The current issue and full text archive of this journal is available on Emerald Insight at:
This paper forms part of a special section Social media mining for journalism.
credibility of
social media
through knowledge about the source. For example, identifiable news sources will be more
credible than anonymous sources.
Users in social media research are generally classified based on their location as local
or remote. Local users are able to get first-hand information from the event site and are
called eyewitness. Remote users share information about the event from a distance.
Eyewitnesses are most likely to give first hand information about the event; however,
many limitations exist for such accounts (see related work section). Increasing the
number of credible sources that can be used to find credible information is essential in
order to assess social media information quality.
Knowledge that a source is local or remote can help enhance credibility assessment. First,
we can estimate level of credibility of sources in each location. Second, local people are able
to understand and interpret the event in terms of geographic cultural and political impacts.
Currently, it is common practice for traditional stakeholders (e.g. national press) to contact
via social media sources who are close to the place of event to get an update (Dailey and
Starbird, 2014). So, information coming from the same region of the event is likely to be
richer than remote content.
The language of t weets generated f rom the same events region differs from language of
tweets from outside that region (Morstatter et al.,2014;Kumaret al., 2014; Cheng et al., 2010).
Previous research on social media shows that content of the same credibility level (whether
credible or not) shares common practice (Castillo et al., 2013). At the same time previous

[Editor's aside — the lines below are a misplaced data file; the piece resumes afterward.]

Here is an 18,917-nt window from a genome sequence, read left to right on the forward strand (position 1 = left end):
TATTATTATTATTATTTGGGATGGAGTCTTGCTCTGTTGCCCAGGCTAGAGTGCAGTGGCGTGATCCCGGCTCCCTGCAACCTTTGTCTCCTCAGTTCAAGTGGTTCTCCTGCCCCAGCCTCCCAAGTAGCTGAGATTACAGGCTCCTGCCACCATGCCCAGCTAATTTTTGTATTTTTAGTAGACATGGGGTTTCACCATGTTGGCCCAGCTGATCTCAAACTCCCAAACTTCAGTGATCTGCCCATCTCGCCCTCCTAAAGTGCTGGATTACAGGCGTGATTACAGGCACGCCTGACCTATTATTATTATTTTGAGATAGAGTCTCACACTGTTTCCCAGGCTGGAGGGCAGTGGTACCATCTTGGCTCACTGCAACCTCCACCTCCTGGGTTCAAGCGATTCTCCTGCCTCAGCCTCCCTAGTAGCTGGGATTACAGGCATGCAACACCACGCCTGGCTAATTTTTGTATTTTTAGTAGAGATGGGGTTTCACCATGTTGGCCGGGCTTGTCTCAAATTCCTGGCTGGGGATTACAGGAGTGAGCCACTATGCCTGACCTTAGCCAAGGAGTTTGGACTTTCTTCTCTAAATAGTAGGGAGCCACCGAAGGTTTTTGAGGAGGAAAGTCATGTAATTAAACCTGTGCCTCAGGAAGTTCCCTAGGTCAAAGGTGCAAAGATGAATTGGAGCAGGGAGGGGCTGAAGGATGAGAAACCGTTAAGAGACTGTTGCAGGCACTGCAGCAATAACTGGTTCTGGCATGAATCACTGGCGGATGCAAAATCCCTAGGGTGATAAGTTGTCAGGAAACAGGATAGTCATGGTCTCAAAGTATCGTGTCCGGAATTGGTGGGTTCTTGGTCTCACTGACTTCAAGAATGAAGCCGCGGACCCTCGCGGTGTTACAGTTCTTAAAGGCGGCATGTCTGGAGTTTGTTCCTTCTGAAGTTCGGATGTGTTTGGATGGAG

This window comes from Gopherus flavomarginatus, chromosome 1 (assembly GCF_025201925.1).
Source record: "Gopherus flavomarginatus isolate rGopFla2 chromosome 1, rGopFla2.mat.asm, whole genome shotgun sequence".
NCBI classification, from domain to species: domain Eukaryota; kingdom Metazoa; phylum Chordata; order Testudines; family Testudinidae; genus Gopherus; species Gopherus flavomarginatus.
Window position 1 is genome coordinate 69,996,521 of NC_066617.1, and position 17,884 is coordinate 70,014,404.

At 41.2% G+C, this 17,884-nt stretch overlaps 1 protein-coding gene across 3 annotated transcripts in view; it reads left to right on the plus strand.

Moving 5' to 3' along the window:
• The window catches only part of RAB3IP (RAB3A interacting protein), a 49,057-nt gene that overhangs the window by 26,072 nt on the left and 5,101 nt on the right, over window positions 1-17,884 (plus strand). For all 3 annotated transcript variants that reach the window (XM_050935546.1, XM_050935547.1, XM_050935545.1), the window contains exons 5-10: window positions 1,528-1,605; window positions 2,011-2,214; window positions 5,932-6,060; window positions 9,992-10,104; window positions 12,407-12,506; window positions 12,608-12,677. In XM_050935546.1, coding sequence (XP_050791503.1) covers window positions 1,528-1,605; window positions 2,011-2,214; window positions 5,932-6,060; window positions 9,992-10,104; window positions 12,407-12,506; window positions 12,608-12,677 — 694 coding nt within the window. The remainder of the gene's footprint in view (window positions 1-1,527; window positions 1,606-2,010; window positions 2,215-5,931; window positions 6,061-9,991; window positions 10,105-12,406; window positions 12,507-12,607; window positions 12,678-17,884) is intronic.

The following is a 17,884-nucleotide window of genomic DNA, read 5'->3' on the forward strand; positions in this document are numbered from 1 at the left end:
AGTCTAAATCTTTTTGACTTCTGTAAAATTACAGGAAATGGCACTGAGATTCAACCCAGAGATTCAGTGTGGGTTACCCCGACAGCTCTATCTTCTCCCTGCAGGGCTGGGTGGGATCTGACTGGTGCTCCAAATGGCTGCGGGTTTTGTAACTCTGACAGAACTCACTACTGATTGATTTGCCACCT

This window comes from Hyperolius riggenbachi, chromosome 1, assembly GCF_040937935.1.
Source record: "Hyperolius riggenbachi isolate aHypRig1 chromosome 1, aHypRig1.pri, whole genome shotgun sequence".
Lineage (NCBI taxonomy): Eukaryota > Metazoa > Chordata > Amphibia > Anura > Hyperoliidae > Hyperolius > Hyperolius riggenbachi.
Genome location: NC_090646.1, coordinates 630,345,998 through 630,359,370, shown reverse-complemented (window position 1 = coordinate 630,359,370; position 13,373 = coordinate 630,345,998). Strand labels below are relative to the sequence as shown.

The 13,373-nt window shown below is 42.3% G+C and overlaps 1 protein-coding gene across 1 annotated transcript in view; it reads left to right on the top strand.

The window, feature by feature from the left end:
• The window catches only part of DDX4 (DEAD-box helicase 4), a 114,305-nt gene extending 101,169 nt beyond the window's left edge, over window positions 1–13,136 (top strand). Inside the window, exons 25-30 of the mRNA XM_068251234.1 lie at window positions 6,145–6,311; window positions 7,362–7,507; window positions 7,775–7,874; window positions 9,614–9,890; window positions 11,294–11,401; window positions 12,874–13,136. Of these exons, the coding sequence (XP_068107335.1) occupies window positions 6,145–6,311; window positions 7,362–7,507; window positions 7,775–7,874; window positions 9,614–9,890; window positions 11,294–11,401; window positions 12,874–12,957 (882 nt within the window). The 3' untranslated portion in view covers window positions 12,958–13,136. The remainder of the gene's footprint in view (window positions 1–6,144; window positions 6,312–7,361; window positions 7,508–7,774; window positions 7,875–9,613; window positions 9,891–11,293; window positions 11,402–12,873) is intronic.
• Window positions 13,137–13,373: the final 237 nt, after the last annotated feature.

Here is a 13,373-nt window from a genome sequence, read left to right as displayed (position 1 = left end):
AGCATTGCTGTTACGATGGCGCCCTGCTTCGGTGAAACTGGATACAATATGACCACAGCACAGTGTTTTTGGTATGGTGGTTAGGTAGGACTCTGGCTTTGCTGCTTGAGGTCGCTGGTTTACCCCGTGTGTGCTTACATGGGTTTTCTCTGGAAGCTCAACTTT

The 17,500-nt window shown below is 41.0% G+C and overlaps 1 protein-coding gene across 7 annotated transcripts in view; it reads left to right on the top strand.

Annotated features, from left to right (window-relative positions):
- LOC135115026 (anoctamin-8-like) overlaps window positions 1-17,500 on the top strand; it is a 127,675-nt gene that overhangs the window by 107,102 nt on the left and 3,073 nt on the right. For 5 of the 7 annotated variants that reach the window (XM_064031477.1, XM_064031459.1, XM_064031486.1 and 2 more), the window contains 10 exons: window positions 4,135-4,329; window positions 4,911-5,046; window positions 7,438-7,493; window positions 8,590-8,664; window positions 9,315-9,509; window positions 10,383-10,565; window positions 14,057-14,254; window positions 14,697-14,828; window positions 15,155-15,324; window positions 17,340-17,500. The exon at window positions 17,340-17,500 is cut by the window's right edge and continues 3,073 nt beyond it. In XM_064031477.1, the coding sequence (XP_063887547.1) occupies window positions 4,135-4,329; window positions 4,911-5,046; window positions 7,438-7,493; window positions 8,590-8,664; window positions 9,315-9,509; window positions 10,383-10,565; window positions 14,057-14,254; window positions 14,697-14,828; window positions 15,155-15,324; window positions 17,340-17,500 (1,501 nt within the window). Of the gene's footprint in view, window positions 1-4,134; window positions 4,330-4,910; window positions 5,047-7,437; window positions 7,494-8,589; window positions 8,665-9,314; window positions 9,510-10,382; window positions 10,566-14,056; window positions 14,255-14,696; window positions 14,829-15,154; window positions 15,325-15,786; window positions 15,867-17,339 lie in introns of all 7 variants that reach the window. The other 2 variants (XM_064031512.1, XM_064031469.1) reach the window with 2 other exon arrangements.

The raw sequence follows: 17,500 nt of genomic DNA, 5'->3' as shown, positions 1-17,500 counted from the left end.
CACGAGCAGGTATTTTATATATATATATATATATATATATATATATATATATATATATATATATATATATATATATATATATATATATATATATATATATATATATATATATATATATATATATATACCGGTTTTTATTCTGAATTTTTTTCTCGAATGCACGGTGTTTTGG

research presentthe overestimation of predictionin current credibility models whenapply in
different domain (Boididou et al., 2014; Aker et al., 2017). However, no study has investigated
the effect of location on the behavior of different sources and credibility content.
The research questions that we investigated in this paper are:
RQ1. What are the types of sources expected in different events from both in- and
outside the country of events?
RQ2. How linguistic features differ among sources of different type, credibility level,
and location?
Related work
In this section, we review the research in the areas of credibility, linguistic, information
source and user location in social media. All of these areas are related to this research, and
for each one of them we show the research gap in relation to our work.
Microblog credibility
Credibility research in social media has diverse directions based on the methods used.
Research has considered tweetscontent by choosing a number of content, user and
network-based features (Castillo et al., 2013; Gupta et al., 2014). Other research has focused
on the content features such as the sentiment of tweets and then used those features to train
the model to predict the credibility of a tweet (Mitra et al., 2017b; ODonovan et al., 2012).
Other research has used the source of the tweet, tweets author,to assess credibility
(Ghosh et al., 2012; Gupta and Kumaraguru, 2012). An overview of the rumor detection and
credibility research in social media have been well studied (Zubiaga et al., 2017).
Rumors about an event and their spreading have been studied (Zeng et al., 2016;
Aker et al., 2017; Kwon et al., 2013; Qazvinian et al., 2011). Detecting the rumor is achieved
by analysis of linguistic features, sentiment and part-of-speech tagger. Recent work shows
that credibility prediction models cannot be generalized for different events
(Boididou et al., 2014; Aker et al., 2017), as the accuracy of the classifiers drop when
apply on event for different domain.